Sunday, April 23, 2017

Cloverdale Farm 4/23--Solitary Sandpiper

Solitary Sandpiper
Since I'm not getting up early enough to go look or warblers (and I don't think there are many around yet anyway), I may as well work on the shorebird list. I birded Cloverdale Farm this morning, the former cranberry/Christmas tree farm, and it take me too long to find the reported Solitary Sandpiper on a little mud flat in the bog behind the visitor's center. What surprised me was that there were two--they are "solitary" after all, but that really refers to their migration habit, in which they fly singly instead of in flocks like other shorebirds. They can't be that solitary or there wouldn't be any, right?

At first, I thought the 2nd bird that emerged from the clumps of grass at the side of the bog was a yellowlegs, maybe a lesser, but no, it was exactly the same as the other bird. Granted, the photos are poor--it doesn't look it, but they were standing in shadow and I probably had the camera on the wrong setting.

Little Blue Heron
The first bird, though, that I saw there, a Little Blue Heron, I was able to get very good photos of. It was extremely uninterested in my presence.

Eastern Bluebird
Three warblers for the day, none of them the least interesting at this point in the year. The resident bluebirds were investigating (or perhaps even using) the nest boxes set up for them.

I walked out to "Grandpa's Bog" about a quarter mile away, where I sometimes find interesting birds, and since the paths looked somewhat clear I tried to walk all around the bog but found that you can only can about 2/3 of the way through before you'd have to bushwhack. The thought of ticks deterred me.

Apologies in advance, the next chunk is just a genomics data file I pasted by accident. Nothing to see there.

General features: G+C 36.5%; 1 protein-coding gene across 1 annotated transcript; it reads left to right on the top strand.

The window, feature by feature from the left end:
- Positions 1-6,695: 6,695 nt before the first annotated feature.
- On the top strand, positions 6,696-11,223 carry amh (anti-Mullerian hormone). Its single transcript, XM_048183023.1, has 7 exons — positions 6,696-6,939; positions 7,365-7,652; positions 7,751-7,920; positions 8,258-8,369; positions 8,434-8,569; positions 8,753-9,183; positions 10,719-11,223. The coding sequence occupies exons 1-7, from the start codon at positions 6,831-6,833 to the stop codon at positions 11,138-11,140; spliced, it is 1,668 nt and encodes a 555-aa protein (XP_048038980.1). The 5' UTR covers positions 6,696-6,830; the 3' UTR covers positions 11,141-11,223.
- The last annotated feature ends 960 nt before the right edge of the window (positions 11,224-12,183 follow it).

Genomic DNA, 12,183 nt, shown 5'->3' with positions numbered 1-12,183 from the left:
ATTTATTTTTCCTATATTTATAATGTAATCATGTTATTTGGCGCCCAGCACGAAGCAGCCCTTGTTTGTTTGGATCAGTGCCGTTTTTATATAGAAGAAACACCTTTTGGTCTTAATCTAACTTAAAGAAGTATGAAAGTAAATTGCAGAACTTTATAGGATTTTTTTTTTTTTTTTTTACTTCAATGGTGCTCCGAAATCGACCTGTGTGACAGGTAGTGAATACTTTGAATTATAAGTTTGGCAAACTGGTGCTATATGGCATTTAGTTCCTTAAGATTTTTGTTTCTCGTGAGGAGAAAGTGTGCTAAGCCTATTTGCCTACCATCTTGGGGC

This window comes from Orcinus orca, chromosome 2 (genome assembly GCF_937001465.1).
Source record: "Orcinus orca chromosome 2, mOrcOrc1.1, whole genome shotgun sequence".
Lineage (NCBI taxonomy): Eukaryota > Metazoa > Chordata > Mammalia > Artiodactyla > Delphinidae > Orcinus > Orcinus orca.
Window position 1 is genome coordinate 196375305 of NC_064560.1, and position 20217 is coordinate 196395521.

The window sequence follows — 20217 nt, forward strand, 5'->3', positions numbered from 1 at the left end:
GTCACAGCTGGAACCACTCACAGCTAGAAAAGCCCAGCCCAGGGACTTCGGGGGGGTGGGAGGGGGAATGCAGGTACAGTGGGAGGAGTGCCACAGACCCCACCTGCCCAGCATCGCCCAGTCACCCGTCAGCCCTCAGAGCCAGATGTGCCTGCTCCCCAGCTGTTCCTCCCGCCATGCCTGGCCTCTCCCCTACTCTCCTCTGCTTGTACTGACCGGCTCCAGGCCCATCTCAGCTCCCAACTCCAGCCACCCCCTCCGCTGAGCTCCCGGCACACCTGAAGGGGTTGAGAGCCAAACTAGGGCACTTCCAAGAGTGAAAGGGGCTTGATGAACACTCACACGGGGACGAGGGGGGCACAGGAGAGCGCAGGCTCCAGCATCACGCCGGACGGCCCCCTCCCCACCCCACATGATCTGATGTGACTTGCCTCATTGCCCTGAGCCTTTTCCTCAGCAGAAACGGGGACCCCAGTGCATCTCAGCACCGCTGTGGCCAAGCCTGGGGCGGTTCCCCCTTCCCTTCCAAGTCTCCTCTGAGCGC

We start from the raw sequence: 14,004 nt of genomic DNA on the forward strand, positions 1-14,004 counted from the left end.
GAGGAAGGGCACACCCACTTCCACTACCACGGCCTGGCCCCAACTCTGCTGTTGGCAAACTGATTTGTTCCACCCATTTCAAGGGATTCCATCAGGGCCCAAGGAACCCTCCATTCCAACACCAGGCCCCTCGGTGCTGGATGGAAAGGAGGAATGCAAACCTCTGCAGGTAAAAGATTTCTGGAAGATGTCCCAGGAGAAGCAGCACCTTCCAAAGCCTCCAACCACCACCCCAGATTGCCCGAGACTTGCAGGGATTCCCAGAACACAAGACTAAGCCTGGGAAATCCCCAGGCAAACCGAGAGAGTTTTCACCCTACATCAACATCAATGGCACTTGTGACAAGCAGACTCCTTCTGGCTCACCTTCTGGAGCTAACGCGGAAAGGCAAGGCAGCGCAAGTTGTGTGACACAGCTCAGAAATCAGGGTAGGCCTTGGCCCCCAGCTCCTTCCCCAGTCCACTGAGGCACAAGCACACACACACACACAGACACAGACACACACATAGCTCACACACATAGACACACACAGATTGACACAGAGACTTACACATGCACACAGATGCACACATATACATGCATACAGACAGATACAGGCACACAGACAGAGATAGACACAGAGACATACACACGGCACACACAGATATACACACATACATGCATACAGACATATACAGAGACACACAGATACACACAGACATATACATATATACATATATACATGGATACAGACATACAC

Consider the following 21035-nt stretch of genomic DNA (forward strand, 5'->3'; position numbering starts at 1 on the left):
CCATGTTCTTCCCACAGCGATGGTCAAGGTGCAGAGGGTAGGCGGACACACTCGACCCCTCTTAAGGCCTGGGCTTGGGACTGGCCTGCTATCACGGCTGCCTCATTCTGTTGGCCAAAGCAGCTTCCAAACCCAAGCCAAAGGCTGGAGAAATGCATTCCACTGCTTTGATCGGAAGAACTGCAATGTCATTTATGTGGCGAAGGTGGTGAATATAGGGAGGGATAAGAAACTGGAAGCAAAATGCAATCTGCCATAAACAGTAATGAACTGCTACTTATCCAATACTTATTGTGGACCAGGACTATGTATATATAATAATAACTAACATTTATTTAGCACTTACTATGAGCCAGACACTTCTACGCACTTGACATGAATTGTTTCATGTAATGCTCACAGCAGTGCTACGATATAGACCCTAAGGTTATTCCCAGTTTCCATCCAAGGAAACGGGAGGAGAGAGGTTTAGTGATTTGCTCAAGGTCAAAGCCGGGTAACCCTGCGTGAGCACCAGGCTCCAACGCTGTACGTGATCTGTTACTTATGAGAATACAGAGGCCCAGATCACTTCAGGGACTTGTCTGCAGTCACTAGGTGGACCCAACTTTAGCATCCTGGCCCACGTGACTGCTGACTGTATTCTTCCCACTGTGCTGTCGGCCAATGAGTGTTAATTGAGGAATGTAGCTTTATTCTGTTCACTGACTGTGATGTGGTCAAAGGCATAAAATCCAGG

The one non-bird that I saw that interested me was a snake, I'd say about 4 1/2 feet long, that I found basking in the sun on one of the cross dikes. Initially, I thought it might be dead because it looked like there was a big gash in it's side. But when it started to move, I figured that it was actually just in a molt. The naturalist at the visitor's center confirmed this for me. She said the thought it was a King Snake, but looking at pictures when I got home, I think it is probably the very common (though certainly new to me) Northern Water Snake. Not venomous, but capable, apparently, of giving a nasty bite. When it comes to handling herps I will move a turtle out of the roadway along Great Bay Boulevard and that it is it. (Click a photo to enlarge)

36 species
Canada Goose 2
Mallard 2
Great Egret 2
Little Blue Heron 1 Bog behind visitor's ctr
Turkey Vulture 3
Osprey 1
Red-tailed Hawk 1
Solitary Sandpiper 2
Mourning Dove 1
Belted Kingfisher 2
Red-bellied Woodpecker 2 Heard
Northern Flicker 1
Blue Jay 2 Heard
Northern Rough-winged Swallow 2
Tree Swallow 5
Carolina Chickadee 5
Tufted Titmouse 3 Heard
Red-breasted Nuthatch 2 Heard
White-breasted Nuthatch 1 Heard
Blue-gray Gnatcatcher 5
Eastern Bluebird 4 Nesters here
American Robin 4
Brown Thrasher 1 Heard
Common Yellowthroat 1 Heard
Pine Warbler 2
Yellow-rumped Warbler 1 Pine behind visitor's ctr
Chipping Sparrow 4
Field Sparrow 1 Heard parking lot
White-throated Sparrow 1 Heard
Song Sparrow 2
Swamp Sparrow 1
Eastern Towhee 5 Heard
Northern Cardinal 4
Red-winged Blackbird 5
House Finch 1
American Goldfinch 2

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